City Councilors Call for Healthcare Coverage for Gender Reassignment Surgery

Their proposal has the support of Mayor Marty Walsh.

City Hall Photo uploaded by cliff1066™ on flickr

City Hall Photo uploaded by cliff1066™ on flickr

City Councilors Michelle Wu and Ayanna Pressley filed an ordinance this week that, if passed, would allow city employees that identify as transgender to be fully covered under the city’s healthcare plan, including the costs for therapy and gender reassignment surgery.

“It’s the best economic policy and the right thing to do,” said Wu.

The goal of the proposed ordinance, which will be discussed during a City Council hearing on April 16, is to provide comprehensive healthcare coverage for all municipal employees, regardless of gender identity or expression.

With the backing of Mayor Marty Walsh, a move like this would set a new standard in the both the city and state, and, according to Wu, it could push other cities and towns toward enacting similar provisions to provide the same all-inclusive type of plan.

Dubbed the “gender identity non-discrimination ordinance,” the legislation advanced after years worth of work between Pressley and members of the Elevate Boston Coalition and other organizations. Activists have called the measure a “pivotal step” in the right direction for people in the transgender community.

Currently, health insurance companies are not required to cover municipal workers when it comes to transition-related care. This type of care— mental health services, hormone therapy, gender-affirmation surgery—also isn’t covered by the city-sponsored insurance plans. Under Wu and Pressley’s plan, the city would be barred from contracting with health providers that “discriminate” against this type of coverage.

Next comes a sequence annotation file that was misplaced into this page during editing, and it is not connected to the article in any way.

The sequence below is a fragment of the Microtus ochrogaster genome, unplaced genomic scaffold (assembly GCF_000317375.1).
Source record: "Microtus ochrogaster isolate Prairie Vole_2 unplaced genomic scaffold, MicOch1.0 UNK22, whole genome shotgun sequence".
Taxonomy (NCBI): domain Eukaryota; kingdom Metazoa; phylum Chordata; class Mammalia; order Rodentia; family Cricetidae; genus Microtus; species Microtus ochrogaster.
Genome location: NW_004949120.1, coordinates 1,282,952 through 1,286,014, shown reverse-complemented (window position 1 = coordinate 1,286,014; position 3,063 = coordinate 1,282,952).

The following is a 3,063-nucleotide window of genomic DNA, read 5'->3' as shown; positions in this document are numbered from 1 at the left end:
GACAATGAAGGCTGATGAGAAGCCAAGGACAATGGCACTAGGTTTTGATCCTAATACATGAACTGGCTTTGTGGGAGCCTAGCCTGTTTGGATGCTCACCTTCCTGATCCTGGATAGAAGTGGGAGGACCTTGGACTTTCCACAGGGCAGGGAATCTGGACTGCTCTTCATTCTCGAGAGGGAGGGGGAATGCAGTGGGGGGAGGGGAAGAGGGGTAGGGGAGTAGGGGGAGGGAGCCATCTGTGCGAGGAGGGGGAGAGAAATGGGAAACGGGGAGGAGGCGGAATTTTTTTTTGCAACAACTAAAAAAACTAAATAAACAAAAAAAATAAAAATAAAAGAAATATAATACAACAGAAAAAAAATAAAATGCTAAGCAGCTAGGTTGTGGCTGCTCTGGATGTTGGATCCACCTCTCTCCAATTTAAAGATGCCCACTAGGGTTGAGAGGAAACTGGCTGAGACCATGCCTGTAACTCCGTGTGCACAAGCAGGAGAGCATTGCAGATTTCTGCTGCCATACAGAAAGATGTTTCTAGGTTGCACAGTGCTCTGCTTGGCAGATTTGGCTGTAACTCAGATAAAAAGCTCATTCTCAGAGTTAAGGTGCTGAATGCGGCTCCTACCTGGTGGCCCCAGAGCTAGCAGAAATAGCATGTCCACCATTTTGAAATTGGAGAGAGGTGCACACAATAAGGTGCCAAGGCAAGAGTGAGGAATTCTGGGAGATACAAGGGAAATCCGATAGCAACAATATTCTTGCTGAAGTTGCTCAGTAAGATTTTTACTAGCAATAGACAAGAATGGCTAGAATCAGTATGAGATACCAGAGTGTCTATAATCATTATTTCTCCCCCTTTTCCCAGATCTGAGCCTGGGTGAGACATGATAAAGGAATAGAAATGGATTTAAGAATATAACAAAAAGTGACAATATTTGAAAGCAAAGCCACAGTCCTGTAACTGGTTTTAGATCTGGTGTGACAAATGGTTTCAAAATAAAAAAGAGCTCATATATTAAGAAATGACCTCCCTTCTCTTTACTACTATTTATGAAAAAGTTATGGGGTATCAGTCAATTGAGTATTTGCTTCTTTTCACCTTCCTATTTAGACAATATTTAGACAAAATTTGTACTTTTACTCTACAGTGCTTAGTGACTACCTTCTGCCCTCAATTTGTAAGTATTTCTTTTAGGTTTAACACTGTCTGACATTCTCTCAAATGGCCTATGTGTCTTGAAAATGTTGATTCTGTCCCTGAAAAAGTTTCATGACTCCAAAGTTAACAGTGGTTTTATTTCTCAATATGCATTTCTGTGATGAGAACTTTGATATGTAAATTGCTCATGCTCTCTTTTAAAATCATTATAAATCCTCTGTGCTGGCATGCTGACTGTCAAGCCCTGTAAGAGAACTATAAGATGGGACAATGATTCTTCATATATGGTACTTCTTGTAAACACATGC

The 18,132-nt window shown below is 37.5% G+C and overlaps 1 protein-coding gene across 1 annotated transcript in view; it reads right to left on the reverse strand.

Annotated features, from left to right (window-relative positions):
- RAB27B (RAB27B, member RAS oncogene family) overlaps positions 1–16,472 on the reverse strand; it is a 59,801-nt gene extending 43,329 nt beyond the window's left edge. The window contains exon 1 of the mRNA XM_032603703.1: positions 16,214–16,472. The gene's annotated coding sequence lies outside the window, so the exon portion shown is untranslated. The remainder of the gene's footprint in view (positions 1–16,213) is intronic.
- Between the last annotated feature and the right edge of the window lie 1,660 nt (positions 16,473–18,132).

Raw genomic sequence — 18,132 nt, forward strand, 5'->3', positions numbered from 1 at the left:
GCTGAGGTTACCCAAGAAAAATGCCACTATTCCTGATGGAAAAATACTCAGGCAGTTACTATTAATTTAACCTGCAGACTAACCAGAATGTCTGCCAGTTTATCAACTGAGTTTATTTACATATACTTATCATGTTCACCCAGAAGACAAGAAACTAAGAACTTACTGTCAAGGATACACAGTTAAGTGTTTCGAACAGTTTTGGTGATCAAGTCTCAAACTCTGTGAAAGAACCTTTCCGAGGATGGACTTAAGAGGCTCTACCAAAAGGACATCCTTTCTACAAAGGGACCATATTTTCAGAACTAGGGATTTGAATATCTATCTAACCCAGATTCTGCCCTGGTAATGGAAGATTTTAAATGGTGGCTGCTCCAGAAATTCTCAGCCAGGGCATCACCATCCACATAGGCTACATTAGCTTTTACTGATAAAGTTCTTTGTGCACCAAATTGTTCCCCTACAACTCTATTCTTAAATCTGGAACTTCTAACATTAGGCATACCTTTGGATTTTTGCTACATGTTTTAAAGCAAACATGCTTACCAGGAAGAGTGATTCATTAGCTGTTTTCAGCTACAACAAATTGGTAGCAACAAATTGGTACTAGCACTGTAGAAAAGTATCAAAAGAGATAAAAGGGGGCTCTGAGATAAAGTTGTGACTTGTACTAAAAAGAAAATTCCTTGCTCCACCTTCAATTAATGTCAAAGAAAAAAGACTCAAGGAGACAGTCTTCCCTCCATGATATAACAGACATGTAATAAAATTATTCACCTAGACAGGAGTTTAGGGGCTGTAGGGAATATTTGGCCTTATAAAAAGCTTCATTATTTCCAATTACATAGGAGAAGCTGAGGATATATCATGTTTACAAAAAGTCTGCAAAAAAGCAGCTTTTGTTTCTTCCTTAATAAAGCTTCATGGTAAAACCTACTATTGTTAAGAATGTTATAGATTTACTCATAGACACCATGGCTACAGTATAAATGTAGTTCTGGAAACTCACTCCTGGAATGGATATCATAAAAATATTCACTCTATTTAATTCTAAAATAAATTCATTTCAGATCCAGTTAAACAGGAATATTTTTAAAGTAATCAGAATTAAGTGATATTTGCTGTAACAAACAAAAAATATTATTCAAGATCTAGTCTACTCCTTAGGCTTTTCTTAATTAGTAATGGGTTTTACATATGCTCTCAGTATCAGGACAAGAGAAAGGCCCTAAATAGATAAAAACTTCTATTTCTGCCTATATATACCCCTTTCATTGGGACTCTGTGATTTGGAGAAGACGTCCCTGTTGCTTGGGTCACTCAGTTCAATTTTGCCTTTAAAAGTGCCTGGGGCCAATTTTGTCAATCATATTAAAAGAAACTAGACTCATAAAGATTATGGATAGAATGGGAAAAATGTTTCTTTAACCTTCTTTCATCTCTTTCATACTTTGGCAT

Taking a cue from cities like Seattle, San Francisco, and Washington D.C., where coverage for transition-related care is provided, Wu and Pressley hope this proposal puts Boston among the most inclusive locations in the country.

Below, Wu explains the purpose of the legislation in further detail:

How long have the two of you been working on this?

Councilor Pressley was very active with the Elevate Boston Coalition through the summer, and so I know she has been part of the group that included MassEquality, and many other advocacy group organizations that have been pushing this as an issue. I have spoken with some members of the group, shortly after the election, around legislative priorities and have been emphasizing that I wanted to make sure that healthcare equity for city employees around physician-related care was something we could work on as soon as possible. So we had some great help from those groups, and we are lucky to have Mayor [Marty] Walsh on board as well in making this happen.

With Walsh on board as well, that’s a pretty good indicator that it will pass.